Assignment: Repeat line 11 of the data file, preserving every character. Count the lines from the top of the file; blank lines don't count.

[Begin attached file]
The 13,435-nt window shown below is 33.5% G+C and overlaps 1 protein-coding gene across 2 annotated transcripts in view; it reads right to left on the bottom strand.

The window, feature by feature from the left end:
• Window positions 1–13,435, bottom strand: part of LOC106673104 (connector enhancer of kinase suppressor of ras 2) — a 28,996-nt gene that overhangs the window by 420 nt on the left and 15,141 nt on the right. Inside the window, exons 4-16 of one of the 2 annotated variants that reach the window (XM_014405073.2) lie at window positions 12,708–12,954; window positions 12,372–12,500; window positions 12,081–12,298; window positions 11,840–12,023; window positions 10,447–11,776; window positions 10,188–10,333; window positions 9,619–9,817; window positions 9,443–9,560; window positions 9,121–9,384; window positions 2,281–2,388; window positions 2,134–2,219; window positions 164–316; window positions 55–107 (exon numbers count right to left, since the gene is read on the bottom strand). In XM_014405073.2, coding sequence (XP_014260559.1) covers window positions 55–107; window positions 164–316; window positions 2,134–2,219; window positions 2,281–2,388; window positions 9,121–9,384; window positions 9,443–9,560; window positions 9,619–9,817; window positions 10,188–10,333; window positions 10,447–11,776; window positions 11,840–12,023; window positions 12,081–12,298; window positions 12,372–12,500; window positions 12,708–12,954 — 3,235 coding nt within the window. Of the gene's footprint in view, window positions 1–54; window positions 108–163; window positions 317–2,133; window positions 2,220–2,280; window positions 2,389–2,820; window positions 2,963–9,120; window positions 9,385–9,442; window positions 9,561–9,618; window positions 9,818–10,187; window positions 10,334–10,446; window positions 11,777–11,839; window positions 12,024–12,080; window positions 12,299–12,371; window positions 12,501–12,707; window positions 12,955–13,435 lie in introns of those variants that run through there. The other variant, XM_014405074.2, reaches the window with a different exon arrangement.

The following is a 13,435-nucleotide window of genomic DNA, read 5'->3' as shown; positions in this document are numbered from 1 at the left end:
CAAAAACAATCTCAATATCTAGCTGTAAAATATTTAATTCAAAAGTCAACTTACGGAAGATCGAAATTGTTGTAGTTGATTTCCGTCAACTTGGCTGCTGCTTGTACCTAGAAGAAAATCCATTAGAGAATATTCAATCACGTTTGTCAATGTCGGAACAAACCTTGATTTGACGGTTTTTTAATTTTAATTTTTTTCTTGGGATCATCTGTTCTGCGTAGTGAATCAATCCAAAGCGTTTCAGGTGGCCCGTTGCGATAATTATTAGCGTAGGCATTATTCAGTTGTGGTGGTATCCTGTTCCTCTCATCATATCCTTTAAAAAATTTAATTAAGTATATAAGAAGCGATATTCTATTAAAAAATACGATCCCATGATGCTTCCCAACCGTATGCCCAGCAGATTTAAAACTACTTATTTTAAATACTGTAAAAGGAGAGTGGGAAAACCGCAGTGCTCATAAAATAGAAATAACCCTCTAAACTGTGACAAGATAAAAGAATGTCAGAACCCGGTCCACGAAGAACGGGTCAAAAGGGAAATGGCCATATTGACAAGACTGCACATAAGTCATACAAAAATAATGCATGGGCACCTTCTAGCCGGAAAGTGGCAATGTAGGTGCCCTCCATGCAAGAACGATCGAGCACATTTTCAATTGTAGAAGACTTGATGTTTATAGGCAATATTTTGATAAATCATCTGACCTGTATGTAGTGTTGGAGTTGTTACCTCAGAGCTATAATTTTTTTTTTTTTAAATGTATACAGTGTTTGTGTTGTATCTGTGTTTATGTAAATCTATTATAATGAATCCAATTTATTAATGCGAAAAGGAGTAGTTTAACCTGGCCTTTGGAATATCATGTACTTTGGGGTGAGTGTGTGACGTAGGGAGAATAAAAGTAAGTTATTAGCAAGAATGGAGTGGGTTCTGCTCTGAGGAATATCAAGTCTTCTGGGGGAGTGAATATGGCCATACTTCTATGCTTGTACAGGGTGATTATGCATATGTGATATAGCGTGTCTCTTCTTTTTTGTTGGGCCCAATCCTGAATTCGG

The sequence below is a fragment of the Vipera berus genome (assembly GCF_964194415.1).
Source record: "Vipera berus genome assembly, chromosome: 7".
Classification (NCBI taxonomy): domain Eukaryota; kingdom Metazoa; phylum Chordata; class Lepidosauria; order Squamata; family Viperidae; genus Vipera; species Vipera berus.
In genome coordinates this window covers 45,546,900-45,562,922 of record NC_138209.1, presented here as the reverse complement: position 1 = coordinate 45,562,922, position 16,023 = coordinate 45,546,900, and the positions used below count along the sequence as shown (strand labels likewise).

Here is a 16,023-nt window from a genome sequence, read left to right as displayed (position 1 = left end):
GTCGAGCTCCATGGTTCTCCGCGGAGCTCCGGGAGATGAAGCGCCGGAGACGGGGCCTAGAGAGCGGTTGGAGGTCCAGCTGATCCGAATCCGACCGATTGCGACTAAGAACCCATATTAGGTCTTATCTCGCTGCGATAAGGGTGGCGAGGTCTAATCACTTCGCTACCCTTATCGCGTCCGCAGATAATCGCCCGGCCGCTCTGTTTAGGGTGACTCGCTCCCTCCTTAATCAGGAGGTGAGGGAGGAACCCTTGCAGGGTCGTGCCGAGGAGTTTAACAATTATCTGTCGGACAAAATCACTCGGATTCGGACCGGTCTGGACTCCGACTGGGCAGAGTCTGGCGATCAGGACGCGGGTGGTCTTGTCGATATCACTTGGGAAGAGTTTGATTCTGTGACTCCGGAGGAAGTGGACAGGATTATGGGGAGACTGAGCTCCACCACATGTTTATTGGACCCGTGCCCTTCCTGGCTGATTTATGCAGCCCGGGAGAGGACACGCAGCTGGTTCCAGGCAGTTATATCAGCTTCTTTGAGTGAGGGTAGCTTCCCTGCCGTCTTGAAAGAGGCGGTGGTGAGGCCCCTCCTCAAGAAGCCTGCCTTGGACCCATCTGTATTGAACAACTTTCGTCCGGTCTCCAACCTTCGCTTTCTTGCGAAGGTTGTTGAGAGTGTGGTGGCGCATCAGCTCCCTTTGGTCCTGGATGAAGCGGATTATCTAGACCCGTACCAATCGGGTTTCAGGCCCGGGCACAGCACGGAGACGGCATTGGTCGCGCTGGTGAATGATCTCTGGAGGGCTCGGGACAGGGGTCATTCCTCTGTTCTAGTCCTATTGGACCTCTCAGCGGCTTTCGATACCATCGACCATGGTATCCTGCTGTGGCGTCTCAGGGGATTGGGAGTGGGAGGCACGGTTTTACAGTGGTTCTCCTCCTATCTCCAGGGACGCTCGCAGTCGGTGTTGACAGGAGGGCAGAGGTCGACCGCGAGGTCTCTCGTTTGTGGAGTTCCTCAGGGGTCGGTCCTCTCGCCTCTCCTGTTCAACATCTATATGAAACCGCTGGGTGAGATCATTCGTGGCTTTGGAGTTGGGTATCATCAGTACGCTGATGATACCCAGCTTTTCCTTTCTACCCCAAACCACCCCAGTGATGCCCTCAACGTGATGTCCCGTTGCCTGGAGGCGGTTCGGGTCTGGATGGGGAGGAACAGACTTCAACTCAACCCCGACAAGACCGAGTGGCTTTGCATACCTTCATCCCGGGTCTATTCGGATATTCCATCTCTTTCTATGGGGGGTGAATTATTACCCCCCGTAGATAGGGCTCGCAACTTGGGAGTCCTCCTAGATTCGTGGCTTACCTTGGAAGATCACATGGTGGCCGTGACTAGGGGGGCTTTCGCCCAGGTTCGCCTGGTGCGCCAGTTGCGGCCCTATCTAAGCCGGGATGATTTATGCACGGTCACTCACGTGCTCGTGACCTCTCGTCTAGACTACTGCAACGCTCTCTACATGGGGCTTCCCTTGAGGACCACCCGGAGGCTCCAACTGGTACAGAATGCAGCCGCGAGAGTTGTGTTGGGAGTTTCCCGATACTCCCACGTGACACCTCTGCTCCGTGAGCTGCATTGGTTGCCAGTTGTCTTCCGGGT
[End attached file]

GTCGAGCTCCATGGTTCTCCGCGGAGCTCCGGGAGATGAAGCGCCGGAGACGGGGCCTAGAGAGCGGTTGGAGGTCCAGCTGATCCGAATCCGACCGATTGCGACTAAGAACCCATATTAGGTCTTATCTCGCTGCGATAAGGGTGGCGAGGTCTAATCACTTCGCTACCCTTATCGCGTCCGCAGATAATCGCCCGGCCGCTCTGTTTAGGGTGACTCGCTCCCTCCTTAATCAGGAGGTGAGGGAGGAACCCTTGCAGGGTCGTGCCGAGGAGTTTAACAATTATCTGTCGGACAAAATCACTCGGATTCGGACCGGTCTGGACTCCGACTGGGCAGAGTCTGGCGATCAGGACGCGGGTGGTCTTGTCGATATCACTTGGGAAGAGTTTGATTCTGTGACTCCGGAGGAAGTGGACAGGATTATGGGGAGACTGAGCTCCACCACATGTTTATTGGACCCGTGCCCTTCCTGGCTGATTTATGCAGCCCGGGAGAGGACACGCAGCTGGTTCCAGGCAGTTATATCAGCTTCTTTGAGTGAGGGTAGCTTCCCTGCCGTCTTGAAAGAGGCGGTGGTGAGGCCCCTCCTCAAGAAGCCTGCCTTGGACCCATCTGTATTGAACAACTTTCGTCCGGTCTCCAACCTTCGCTTTCTTGCGAAGGTTGTTGAGAGTGTGGTGGCGCATCAGCTCCCTTTGGTCCTGGATGAAGCGGATTATCTAGACCCGTACCAATCGGGTTTCAGGCCCGGGCACAGCACGGAGACGGCATTGGTCGCGCTGGTGAATGATCTCTGGAGGGCTCGGGACAGGGGTCATTCCTCTGTTCTAGTCCTATTGGACCTCTCAGCGGCTTTCGATACCATCGACCATGGTATCCTGCTGTGGCGTCTCAGGGGATTGGGAGTGGGAGGCACGGTTTTACAGTGGTTCTCCTCCTATCTCCAGGGACGCTCGCAGTCGGTGTTGACAGGAGGGCAGAGGTCGACCGCGAGGTCTCTCGTTTGTGGAGTTCCTCAGGGGTCGGTCCTCTCGCCTCTCCTGTTCAACATCTATATGAAACCGCTGGGTGAGATCATTCGTGGCTTTGGAGTTGGGTATCATCAGTACGCTGATGATACCCAGCTTTTCCTTTCTACCCCAAACCACCCCAGTGATGCCCTCAACGTGATGTCCCGTTGCCTGGAGGCGGTTCGGGTCTGGATGGGGAGGAACAGACTTCAACTCAACCCCGACAAGACCGAGTGGCTTTGCATACCTTCATCCCGGGTCTATTCGGATATTCCATCTCTTTCTATGGGGGGTGAATTATTACCCCCCGTAGATAGGGCTCGCAACTTGGGAGTCCTCCTAGATTCGTGGCTTACCTTGGAAGATCACATGGTGGCCGTGACTAGGGGGGCTTTCGCCCAGGTTCGCCTGGTGCGCCAGTTGCGGCCCTATCTAAGCCGGGATGATTTATGCACGGTCACTCACGTGCTCGTGACCTCTCGTCTAGACTACTGCAACGCTCTCTACATGGGGCTTCCCTTGAGGACCACCCGGAGGCTCCAACTGGTACAGAATGCAGCCGCGAGAGTTGTGTTGGGAGTTTCCCGATACTCCCACGTGACACCTCTGCTCCGTGAGCTGCATTGGTTGCCAGTTGTCTTCCGGGT